So now you’re thinking that I’m understating things when I suggest avoiding only two foods. You got me there: it would be better to say two types of ingredients. So no, it isn’t so easy to eat that way, but keep in mind that by cutting out sugar and yeast, you will be forced to eat fewer prepared foods and, in so doing, you’ll improve your eating habits.
4 Foods to Avoid on the Candida Diet
If you’ve ever had a yeast infection that keeps coming back, you already know that over-the-counter (OTC) products like Monistat and Vagisil don’t always do the trick.
That’s one reason over half of women experience recurring yeast infections, also called vulvovaginal candidiasis.
The result? Along with pain, discomfort, and frustration, the majority of these women report a moderate or severe impact on their love lives.
While yeast infections are rarely life-threatening, there’s no doubt that they can reduce your quality of life.
Are you ready to learn a new way to eliminate and prevent yeast infections? By learning exactly which foods to avoid on the Candida Diet, you can get rid of Candida for good!
What is the Candida Diet?
The Candida Diet is one of the most important parts of the Candida Cleanse.
There are three main elements to the Candida Cleanse:
- Following a strict elimination diet to reduce inflammation in your body and balance your immune system
- Using Parasite Cleanse products to address parasites that can make you more susceptible to yeast infections
- Taking Candida elimination products to directly attack Candida
While it’s essential to only engage in the Parasite Cleanse and Candida elimination phases under the care of a qualified health care provider, you can try the Candida Diet at home safely.
The principle behind the Candida Diet is that certain “problem” foods can trigger immune responses, change your body’s pH, or raise your blood sugar. As a result, you’re more susceptible to candidiasis when you eat those foods..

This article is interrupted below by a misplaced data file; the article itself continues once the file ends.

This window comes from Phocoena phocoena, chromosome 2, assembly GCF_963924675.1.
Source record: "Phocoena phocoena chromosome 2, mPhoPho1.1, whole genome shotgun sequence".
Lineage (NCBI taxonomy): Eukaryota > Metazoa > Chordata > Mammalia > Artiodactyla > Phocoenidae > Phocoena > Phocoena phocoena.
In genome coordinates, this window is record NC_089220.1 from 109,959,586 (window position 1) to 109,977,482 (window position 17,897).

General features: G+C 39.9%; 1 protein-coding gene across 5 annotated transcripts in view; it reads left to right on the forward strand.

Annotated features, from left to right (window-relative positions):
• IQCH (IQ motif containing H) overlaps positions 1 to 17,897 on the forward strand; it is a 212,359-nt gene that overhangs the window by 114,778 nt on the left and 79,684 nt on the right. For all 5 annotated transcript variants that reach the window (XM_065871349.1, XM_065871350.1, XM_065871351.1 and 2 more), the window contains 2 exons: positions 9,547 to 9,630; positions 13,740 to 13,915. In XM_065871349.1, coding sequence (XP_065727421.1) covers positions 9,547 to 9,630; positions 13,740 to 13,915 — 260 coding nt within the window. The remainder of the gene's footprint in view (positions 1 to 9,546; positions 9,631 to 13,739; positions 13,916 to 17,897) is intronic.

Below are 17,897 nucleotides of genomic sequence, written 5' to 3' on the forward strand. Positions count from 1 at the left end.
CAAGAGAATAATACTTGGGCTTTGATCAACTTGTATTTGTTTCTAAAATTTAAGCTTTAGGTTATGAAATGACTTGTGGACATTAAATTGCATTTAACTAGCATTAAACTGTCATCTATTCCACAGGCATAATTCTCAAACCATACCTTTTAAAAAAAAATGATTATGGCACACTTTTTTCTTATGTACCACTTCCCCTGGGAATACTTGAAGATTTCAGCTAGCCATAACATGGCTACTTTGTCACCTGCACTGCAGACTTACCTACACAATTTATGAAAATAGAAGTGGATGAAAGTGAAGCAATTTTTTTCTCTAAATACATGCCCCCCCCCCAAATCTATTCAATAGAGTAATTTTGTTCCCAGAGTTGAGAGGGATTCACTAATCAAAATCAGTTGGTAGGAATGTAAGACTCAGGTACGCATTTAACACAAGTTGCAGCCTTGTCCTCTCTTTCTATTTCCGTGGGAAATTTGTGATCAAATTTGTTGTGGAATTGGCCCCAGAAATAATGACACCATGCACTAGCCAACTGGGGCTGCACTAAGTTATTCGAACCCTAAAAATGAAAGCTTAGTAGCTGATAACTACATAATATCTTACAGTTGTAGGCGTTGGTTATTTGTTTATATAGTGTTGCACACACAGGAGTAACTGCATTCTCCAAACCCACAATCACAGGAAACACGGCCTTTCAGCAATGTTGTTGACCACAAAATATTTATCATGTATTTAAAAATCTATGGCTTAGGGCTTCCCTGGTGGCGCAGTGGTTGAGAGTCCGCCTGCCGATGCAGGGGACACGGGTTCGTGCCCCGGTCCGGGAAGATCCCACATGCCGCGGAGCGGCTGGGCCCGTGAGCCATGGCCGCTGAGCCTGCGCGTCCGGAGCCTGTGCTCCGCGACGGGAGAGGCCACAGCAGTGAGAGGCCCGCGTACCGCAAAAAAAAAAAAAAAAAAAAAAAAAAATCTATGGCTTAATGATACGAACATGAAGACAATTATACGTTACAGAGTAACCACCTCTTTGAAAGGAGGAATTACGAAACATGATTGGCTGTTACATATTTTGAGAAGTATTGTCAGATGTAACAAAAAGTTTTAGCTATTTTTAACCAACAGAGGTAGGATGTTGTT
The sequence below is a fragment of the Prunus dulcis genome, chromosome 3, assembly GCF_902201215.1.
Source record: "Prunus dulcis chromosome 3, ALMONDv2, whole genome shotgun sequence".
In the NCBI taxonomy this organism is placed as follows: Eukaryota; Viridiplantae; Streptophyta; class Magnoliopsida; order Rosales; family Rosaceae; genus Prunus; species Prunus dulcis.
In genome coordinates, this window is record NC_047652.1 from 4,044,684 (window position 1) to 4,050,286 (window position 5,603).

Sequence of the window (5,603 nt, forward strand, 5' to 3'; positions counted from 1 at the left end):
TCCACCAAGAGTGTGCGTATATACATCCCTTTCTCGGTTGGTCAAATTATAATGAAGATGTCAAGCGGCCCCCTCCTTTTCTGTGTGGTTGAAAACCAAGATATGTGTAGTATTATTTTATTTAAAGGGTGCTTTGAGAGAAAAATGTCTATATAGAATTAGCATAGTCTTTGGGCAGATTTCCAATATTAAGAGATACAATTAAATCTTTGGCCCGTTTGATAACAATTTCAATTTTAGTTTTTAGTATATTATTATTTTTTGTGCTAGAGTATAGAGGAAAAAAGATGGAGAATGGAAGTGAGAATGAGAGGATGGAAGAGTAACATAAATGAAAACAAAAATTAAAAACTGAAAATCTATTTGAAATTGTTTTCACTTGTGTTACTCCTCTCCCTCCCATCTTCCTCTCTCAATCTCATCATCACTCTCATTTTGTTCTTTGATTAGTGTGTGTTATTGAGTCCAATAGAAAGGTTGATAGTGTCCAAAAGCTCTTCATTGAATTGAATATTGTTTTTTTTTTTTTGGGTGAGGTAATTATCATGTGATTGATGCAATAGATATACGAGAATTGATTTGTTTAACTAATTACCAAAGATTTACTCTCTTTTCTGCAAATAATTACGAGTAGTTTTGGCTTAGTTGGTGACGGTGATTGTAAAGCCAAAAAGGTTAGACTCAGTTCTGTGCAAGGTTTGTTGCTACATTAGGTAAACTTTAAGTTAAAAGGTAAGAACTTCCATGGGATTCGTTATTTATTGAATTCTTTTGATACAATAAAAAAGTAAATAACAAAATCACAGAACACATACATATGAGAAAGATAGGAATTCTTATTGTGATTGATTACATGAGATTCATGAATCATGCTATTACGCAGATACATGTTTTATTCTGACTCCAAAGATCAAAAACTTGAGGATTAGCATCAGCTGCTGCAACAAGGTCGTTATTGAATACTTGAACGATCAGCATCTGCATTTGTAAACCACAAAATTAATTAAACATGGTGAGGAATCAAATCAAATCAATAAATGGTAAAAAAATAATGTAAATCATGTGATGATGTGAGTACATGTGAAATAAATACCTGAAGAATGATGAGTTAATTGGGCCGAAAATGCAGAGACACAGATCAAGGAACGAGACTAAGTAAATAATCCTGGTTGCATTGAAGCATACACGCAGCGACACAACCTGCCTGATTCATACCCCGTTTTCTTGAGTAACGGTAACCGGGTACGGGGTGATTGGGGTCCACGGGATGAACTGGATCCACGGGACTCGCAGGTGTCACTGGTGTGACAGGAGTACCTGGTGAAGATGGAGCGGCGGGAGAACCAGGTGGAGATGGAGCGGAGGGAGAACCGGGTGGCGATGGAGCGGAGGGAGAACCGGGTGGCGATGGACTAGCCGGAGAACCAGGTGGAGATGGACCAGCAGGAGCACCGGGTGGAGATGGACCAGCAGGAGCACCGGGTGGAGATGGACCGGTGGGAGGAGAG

As you begin your Candida Diet, keep in mind the following tips to ensure it works optimally:
- Along with avoiding “problem” foods, be sure to eat an anti-inflammatory diet
- Drink nothing but unfluoridated water for the first two weeks (or longer)
- Reduce your stress levels as much as possible
- Get regular exercise, but don’t overdo it
Not everyone has the same trigger foods for Candida colonization. That’s why there are two stages: the strict elimination phase, and the reintroduction and monitoring phase.
During the first two-week-long stage, you avoid all foods from this article. After the initial strict period, you can slowly and cautiously add foods back one at a time and monitor your symptoms.
4 Foods to Avoid on the Candida Diet + Reasons
#1: Processed Foods and Grains
Highly processed foods are terrible for your health, whether or not you’re prone to yeast infections.
But for people with recurring yeast infections, processed foods are even worse.
Generally speaking, processed foods are mass-produced, packaged foods with lots of ingredients. If you can’t make something yourself, or it if has more than a few ingredients, it’s probably processed.
The preservatives, flavor additives, and other chemicals in processed foods contribute to inflammation in your body, making you more susceptible to yeast colonization.
Along with processed foods, you’ll also avoid all grain and cereal products during the Candida Diet. Whether or not they’re refined, grains contain anti-nutrients that block nutrients, damage your gut, and trigger immune responses in your body.
Here are processed foods and grain foods to avoid on the Candida Diet:
- Anything processed
Instead, focus on eating whole foods, healthy fats, and fresh fruits and vegetables.
#2: Sugary Foods
Like processed foods, it’s common knowledge that sugary foods are best avoided.
But in the case of Candida, high blood sugar levels can increase your risk of yeast infection, too.
- Avoid these foods:
- Fruit juices